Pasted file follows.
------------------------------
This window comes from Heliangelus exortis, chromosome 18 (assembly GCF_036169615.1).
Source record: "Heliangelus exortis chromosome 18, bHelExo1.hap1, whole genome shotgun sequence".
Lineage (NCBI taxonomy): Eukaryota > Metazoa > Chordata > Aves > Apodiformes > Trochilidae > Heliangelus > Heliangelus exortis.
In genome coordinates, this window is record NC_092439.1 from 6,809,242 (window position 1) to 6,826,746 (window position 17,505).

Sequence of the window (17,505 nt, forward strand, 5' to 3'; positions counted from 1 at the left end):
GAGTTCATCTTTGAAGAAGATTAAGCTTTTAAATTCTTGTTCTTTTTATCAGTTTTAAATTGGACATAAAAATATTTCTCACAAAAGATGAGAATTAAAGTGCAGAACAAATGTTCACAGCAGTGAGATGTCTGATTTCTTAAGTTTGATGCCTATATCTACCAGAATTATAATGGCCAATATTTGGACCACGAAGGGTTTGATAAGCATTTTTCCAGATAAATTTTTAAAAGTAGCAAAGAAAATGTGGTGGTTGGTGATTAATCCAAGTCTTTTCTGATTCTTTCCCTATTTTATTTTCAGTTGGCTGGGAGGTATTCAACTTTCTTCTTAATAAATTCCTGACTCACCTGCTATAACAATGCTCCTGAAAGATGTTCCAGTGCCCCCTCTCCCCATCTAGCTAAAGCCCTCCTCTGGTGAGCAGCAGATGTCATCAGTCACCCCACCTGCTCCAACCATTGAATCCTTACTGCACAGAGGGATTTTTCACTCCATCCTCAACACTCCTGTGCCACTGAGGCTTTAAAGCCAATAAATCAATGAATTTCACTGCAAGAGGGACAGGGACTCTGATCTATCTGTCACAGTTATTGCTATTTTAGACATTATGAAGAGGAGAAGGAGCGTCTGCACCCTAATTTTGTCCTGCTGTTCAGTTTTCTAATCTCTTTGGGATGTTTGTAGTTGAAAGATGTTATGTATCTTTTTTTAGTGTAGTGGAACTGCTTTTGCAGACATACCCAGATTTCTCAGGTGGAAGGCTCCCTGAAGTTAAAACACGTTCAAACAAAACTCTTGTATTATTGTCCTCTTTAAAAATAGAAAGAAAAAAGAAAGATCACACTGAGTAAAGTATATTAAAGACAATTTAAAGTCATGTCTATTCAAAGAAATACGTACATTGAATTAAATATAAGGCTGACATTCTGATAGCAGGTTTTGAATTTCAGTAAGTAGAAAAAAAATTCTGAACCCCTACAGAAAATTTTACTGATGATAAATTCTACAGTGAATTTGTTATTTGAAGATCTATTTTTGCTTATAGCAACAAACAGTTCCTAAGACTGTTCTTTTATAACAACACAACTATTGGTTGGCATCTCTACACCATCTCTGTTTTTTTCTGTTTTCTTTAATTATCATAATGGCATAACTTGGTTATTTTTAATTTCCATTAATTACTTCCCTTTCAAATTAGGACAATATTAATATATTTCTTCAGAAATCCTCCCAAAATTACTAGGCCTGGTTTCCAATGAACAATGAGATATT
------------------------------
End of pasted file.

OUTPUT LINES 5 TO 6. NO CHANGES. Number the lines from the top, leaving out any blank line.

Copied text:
Sequence of the window (17,505 nt, forward strand, 5' to 3'; positions counted from 1 at the left end):
GAGTTCATCTTTGAAGAAGATTAAGCTTTTAAATTCTTGTTCTTTTTATCAGTTTTAAATTGGACATAAAAATATTTCTCACAAAAGATGAGAATTAAAGTGCAGAACAAATGTTCACAGCAGTGAGATGTCTGATTTCTTAAGTTTGATGCCTATATCTACCAGAATTATAATGGCCAATATTTGGACCACGAAGGGTTTGATAAGCATTTTTCCAGATAAATTTTTAAAAGTAGCAAAGAAAATGTGGTGGTTGGTGATTAATCCAAGTCTTTTCTGATTCTTTCCCTATTTTATTTTCAGTTGGCTGGGAGGTATTCAACTTTCTTCTTAATAAATTCCTGACTCACCTGCTATAACAATGCTCCTGAAAGATGTTCCAGTGCCCCCTCTCCCCATCTAGCTAAAGCCCTCCTCTGGTGAGCAGCAGATGTCATCAGTCACCCCACCTGCTCCAACCATTGAATCCTTACTGCACAGAGGGATTTTTCACTCCATCCTCAACACTCCTGTGCCACTGAGGCTTTAAAGCCAATAAATCAATGAATTTCACTGCAAGAGGGACAGGGACTCTGATCTATCTGTCACAGTTATTGCTATTTTAGACATTATGAAGAGGAGAAGGAGCGTCTGCACCCTAATTTTGTCCTGCTGTTCAGTTTTCTAATCTCTTTGGGATGTTTGTAGTTGAAAGATGTTATGTATCTTTTTTTAGTGTAGTGGAACTGCTTTTGCAGACATACCCAGATTTCTCAGGTGGAAGGCTCCCTGAAGTTAAAACACGTTCAAACAAAACTCTTGTATTATTGTCCTCTTTAAAAATAGAAAGAAAAAAGAAAGATCACACTGAGTAAAGTATATTAAAGACAATTTAAAGTCATGTCTATTCAAAGAAATACGTACATTGAATTAAATATAAGGCTGACATTCTGATAGCAGGTTTTGAATTTCAGTAAGTAGAAAAAAAATTCTGAACCCCTACAGAAAATTTTACTGATGATAAATTCTACAGTGAATTTGTTATTTGAAGATCTATTTTTGCTTATAGCAACAAACAGTTCCTAAGACTGTTCTTTTATAACAACACAACTATTGGTTGGCATCTCTACACCATCTCTGTTTTTTTCTGTTTTCTTTAATTATCATAATGGCATAACTTGGTTATTTTTAATTTCCATTAATTACTTCCCTTTCAAATTAGGACAATATTAATATATTTCTTCAGAAATCCTCCCAAAATTACTAGGCCTGGTTTCCAATGAACAATGAGATATT